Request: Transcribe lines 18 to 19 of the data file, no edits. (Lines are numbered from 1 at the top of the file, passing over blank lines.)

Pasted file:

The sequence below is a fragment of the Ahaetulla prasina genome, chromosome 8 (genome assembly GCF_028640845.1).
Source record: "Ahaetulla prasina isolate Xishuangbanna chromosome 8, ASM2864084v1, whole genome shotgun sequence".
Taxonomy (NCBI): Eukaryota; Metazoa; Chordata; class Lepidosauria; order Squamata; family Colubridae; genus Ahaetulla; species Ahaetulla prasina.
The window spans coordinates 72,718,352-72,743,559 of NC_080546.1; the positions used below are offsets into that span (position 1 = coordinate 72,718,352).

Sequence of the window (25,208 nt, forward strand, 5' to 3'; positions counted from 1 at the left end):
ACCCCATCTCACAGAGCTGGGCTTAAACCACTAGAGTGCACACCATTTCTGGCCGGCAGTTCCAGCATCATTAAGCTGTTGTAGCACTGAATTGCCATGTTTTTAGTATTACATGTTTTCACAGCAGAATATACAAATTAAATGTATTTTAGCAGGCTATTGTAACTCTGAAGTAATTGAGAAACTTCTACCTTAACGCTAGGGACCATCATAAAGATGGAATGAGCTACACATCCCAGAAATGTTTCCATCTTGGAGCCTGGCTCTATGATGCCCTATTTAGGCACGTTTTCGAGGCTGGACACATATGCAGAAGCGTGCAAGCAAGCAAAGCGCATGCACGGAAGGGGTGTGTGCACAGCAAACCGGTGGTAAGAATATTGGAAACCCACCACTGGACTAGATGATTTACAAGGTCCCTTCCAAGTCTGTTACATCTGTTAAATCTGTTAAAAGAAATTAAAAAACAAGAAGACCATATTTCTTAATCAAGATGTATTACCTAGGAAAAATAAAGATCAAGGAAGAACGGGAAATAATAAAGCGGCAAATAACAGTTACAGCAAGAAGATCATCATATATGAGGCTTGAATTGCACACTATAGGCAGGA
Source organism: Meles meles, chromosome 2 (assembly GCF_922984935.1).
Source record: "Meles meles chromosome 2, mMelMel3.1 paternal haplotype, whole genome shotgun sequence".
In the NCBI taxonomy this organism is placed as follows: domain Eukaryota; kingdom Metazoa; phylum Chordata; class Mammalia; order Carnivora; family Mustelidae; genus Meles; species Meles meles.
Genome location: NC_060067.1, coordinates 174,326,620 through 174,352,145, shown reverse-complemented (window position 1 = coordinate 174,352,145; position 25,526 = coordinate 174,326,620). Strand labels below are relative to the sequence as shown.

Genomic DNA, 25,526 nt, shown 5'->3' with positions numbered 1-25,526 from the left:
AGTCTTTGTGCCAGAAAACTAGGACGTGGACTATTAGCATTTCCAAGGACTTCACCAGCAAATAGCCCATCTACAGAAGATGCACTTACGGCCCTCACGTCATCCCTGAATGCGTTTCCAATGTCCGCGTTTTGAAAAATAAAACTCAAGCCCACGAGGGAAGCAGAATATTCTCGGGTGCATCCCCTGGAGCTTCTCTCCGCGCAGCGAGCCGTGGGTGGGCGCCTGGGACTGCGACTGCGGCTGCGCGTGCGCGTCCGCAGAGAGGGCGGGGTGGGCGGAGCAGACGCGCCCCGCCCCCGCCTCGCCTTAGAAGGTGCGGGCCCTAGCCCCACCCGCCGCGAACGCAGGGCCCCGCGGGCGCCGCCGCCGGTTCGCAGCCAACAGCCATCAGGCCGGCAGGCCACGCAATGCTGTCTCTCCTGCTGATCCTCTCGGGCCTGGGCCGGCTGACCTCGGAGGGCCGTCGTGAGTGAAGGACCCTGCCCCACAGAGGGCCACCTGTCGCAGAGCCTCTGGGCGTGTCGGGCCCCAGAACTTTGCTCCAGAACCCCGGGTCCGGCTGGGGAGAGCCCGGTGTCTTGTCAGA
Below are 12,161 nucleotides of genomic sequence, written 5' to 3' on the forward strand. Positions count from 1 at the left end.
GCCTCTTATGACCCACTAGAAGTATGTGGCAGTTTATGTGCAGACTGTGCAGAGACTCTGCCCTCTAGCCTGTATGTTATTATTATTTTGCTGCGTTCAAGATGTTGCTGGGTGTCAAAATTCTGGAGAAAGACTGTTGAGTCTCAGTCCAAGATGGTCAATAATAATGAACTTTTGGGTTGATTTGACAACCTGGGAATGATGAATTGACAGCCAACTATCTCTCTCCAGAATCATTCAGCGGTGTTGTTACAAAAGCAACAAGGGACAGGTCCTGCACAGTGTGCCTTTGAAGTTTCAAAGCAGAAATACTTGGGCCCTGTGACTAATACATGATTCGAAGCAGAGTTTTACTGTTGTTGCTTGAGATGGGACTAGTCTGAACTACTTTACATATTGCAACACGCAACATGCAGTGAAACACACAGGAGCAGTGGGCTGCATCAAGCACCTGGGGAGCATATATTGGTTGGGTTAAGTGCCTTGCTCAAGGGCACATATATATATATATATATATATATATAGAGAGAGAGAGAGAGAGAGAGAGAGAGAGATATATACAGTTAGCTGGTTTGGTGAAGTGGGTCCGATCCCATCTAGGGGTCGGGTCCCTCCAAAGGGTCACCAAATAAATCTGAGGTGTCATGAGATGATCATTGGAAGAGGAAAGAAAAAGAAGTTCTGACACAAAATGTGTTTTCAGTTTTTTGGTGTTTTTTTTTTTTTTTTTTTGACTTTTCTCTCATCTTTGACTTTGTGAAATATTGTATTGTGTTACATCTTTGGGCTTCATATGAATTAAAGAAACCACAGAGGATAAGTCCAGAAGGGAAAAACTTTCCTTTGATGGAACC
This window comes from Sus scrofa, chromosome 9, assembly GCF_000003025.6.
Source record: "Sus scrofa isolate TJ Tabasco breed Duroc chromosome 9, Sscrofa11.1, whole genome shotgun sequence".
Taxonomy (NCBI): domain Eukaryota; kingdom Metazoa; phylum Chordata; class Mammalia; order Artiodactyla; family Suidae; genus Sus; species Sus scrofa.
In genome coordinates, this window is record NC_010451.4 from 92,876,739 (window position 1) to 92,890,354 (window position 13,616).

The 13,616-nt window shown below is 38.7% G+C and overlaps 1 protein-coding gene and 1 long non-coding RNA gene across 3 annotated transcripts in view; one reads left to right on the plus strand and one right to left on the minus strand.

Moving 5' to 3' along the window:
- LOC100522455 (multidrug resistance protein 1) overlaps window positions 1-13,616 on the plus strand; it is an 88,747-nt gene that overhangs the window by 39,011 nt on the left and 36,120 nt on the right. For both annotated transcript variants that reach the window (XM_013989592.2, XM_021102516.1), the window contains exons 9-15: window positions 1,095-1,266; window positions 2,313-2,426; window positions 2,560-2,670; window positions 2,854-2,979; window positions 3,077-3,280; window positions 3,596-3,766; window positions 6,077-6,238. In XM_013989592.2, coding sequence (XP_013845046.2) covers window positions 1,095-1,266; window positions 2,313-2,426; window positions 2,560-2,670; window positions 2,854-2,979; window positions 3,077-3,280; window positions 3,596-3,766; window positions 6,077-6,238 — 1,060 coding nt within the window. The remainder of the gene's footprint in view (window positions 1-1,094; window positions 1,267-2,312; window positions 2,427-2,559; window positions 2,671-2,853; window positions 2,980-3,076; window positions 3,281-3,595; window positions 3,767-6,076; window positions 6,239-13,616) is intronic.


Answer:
In genome coordinates, this window is record NC_010451.4 from 92,876,739 (window position 1) to 92,890,354 (window position 13,616).

The 13,616-nt window shown below is 38.7% G+C and overlaps 1 protein-coding gene and 1 long non-coding RNA gene across 3 annotated transcripts in view; one reads left to right on the plus strand and one right to left on the minus strand.